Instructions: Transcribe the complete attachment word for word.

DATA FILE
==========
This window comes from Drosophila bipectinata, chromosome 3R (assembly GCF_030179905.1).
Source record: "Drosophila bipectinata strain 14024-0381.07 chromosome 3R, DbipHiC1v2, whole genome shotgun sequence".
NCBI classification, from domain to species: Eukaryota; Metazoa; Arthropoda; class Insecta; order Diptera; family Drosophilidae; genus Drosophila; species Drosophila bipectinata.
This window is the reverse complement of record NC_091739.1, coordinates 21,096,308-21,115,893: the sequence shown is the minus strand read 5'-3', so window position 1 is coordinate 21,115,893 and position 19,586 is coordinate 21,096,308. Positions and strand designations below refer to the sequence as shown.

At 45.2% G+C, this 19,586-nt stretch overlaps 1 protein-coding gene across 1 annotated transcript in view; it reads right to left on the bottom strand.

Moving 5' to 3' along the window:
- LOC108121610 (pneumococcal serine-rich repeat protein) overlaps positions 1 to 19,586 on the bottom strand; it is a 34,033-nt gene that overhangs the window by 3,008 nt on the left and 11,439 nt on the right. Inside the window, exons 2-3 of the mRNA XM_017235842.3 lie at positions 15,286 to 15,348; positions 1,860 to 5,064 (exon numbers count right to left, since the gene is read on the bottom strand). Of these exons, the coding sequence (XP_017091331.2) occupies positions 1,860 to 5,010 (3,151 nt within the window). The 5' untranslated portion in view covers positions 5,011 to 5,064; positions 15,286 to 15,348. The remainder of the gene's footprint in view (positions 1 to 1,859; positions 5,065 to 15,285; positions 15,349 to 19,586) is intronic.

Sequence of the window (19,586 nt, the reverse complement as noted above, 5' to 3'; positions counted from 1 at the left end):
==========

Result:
This window comes from Drosophila bipectinata, chromosome 3R (assembly GCF_030179905.1).
Source record: "Drosophila bipectinata strain 14024-0381.07 chromosome 3R, DbipHiC1v2, whole genome shotgun sequence".
NCBI classification, from domain to species: Eukaryota; Metazoa; Arthropoda; class Insecta; order Diptera; family Drosophilidae; genus Drosophila; species Drosophila bipectinata.
This window is the reverse complement of record NC_091739.1, coordinates 21,096,308-21,115,893: the sequence shown is the minus strand read 5'-3', so window position 1 is coordinate 21,115,893 and position 19,586 is coordinate 21,096,308. Positions and strand designations below refer to the sequence as shown.

At 45.2% G+C, this 19,586-nt stretch overlaps 1 protein-coding gene across 1 annotated transcript in view; it reads right to left on the bottom strand.

Moving 5' to 3' along the window:
- LOC108121610 (pneumococcal serine-rich repeat protein) overlaps positions 1 to 19,586 on the bottom strand; it is a 34,033-nt gene that overhangs the window by 3,008 nt on the left and 11,439 nt on the right. Inside the window, exons 2-3 of the mRNA XM_017235842.3 lie at positions 15,286 to 15,348; positions 1,860 to 5,064 (exon numbers count right to left, since the gene is read on the bottom strand). Of these exons, the coding sequence (XP_017091331.2) occupies positions 1,860 to 5,010 (3,151 nt within the window). The 5' untranslated portion in view covers positions 5,011 to 5,064; positions 15,286 to 15,348. The remainder of the gene's footprint in view (positions 1 to 1,859; positions 5,065 to 15,285; positions 15,349 to 19,586) is intronic.

Sequence of the window (19,586 nt, the reverse complement as noted above, 5' to 3'; positions counted from 1 at the left end):